The Navajo Tribal Utility Authority (NTUA) is preparing to break ground on its first utility-scale solar plant, a 27.5-megawatt (MW) project on 300 acres in a Navajo community south of Monument Valley, Arizona. On Dec. 16, 2015, NTUA announced an agreement to develop the utility-scale project with the Salt River Project (SRP), a community-based nonprofit utility serving the Phoenix area. The approximately $64 million Kayenta Solar Facility is funded, in part, by tax credits and federal loans. Expected to be completed in 2016, the plant will provide electricity to an estimated 7,700 households. Navajo Nation President Russell Begaye said the tribe’s first-ever large-scale renewable energy project will benefit the Navajo Nation and its people.
The tribe views the project as an opportunity for economic development and job creation, including an estimated 100 local construction jobs and subcontracting opportunities. “As the primary utility on Navajo, it was important NTUA take the lead on establishing a large-scale renewable project on the Navajo Nation,” said NTUA General Manager Walter Hasse. “It is an important next step in the development of a green economy for the Navajo Nation.” NTUA has provided solar systems to Navajo families with no access to electricity since 1998, and bringing a large-scale renewable energy project to the Navajo Nation has been a long-time goal of the tribal utility. NTUA received a $200,000 grant from the U.S. Department of Energy (DOE) for a feasibility study on wind energy in 2005, as well as $9 million in DOE funding for energy efficiency and conservation under the Recovery Act in 2009.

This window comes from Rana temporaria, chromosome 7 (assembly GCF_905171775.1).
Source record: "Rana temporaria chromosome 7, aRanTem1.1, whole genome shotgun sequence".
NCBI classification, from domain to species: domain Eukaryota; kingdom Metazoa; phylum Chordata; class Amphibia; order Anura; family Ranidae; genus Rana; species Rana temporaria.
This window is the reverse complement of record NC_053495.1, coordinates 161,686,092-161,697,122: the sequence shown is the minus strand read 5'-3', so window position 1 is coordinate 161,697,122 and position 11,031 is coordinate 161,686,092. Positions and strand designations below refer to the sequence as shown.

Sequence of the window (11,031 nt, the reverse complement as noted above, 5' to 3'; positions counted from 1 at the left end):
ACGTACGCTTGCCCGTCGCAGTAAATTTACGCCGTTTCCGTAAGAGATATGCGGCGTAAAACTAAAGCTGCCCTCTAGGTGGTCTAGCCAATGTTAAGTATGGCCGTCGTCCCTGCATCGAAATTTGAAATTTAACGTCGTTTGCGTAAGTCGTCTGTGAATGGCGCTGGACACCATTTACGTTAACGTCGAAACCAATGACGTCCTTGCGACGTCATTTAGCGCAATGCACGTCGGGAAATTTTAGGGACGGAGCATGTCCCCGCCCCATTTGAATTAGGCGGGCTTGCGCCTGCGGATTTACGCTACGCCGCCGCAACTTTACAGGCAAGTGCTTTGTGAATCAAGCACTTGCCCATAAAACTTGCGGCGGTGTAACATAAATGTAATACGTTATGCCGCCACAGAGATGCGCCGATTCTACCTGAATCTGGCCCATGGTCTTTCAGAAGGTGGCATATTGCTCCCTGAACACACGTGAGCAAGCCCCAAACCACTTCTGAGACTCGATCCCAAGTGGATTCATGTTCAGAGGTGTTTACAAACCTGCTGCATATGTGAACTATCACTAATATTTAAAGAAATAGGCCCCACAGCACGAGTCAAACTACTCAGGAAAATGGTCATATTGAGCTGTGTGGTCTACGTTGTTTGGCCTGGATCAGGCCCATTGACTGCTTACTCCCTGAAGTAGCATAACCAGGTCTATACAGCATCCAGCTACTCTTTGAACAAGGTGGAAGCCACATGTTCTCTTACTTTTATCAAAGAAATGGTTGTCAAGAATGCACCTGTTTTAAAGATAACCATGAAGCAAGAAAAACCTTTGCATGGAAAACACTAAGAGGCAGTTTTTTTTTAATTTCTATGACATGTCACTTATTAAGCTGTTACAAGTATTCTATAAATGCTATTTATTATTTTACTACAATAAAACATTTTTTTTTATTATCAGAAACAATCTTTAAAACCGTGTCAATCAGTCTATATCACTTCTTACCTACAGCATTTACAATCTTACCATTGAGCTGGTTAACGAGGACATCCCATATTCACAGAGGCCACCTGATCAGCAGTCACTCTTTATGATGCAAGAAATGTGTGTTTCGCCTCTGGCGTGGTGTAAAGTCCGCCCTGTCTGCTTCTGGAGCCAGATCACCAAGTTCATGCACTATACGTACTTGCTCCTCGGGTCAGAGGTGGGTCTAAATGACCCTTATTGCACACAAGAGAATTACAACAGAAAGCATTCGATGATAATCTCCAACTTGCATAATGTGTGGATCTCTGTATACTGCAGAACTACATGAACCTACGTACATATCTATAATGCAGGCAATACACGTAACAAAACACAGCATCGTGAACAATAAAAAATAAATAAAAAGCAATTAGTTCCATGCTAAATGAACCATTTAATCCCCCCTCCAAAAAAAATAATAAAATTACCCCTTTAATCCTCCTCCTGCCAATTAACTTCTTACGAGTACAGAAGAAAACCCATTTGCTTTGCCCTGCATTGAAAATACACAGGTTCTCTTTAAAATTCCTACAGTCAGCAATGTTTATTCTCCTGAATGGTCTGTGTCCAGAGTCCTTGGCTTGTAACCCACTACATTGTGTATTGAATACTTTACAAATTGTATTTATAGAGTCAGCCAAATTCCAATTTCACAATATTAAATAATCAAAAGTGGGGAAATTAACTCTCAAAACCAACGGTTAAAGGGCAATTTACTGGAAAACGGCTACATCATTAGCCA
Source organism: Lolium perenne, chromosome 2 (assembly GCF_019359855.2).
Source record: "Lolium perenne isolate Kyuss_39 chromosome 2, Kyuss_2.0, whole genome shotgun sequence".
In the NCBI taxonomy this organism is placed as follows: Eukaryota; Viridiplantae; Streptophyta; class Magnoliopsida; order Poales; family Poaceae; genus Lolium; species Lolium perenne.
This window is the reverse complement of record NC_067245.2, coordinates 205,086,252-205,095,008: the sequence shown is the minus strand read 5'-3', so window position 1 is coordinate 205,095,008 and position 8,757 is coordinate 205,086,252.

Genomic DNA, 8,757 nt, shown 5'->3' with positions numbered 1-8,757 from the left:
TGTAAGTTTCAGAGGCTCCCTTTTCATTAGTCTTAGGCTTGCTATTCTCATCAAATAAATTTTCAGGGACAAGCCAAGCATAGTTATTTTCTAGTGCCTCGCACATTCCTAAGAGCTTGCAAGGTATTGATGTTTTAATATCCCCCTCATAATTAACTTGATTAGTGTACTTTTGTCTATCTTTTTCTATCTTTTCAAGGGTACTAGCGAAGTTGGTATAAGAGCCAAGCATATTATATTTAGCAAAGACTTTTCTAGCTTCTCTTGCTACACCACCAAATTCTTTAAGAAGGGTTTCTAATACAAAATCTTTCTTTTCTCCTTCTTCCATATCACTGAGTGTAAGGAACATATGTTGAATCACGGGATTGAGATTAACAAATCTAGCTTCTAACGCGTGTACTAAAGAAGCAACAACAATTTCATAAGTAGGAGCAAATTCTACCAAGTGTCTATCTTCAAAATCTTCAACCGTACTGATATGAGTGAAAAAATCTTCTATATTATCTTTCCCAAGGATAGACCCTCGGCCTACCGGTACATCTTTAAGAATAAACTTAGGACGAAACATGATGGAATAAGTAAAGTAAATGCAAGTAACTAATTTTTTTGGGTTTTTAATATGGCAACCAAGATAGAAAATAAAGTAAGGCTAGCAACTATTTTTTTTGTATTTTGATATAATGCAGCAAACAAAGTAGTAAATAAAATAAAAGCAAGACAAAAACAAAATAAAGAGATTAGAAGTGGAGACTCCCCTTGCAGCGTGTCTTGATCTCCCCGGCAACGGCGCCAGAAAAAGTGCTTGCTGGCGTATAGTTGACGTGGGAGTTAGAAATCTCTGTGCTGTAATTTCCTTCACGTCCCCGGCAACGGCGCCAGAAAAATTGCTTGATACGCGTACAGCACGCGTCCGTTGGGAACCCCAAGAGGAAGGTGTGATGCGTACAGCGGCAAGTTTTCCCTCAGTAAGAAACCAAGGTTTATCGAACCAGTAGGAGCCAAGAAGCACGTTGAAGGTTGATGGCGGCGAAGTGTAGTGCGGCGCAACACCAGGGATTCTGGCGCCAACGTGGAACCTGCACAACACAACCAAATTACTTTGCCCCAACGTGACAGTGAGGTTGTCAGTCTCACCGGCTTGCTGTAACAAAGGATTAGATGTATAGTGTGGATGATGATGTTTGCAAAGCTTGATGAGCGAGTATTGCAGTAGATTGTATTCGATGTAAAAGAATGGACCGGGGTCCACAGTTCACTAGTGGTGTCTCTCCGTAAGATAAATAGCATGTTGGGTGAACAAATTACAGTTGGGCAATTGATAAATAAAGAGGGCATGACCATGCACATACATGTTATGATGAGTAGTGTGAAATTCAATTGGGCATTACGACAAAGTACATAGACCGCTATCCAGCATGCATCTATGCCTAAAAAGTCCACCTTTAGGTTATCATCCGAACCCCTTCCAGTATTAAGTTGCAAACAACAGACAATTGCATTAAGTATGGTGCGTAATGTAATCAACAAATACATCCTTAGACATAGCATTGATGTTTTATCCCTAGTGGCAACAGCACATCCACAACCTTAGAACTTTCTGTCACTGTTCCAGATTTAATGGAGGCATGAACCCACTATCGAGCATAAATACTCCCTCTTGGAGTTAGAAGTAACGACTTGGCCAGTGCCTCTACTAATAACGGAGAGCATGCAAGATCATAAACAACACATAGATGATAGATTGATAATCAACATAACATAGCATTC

DOE also awarded $340,000 to the Navajo Hopi Land Commission to study the feasibility of a 4,000-MW solar project at Paragon-Bisti Ranch in New Mexico in 2012. The study, which confirmed that approximately 10,000 acres on five major sites are suitable for hosting 2,100 MW of solar photovoltaic power, was completed in June 2015. The Paragon-Bisti solar ranch project is moving to the pre-construction phase, which includes meeting and recruiting solar developers, surveying, and performing an environmental assessment.
For more information about DOE’s support for tribal solar energy development in Indian Country, read about other DOE-funded tribal energy projects.
Read more about the Kayenta Solar Facility in an article in the Salt Lake Tribune.
DOE Tribal Energy Program Interns Put Their Expertise to Work at NTUA
2015 DOE Tribal Energy Intern JoDonna John recently landed a job as an engineer with NTUA, following in the footsteps of Terry Battiest, who was an intern in 2006 and 2007 and worked at NTUA as a renewable energy engineer for five years. Learn more about DOE’s Student Internship Program and read student interns’ research papers.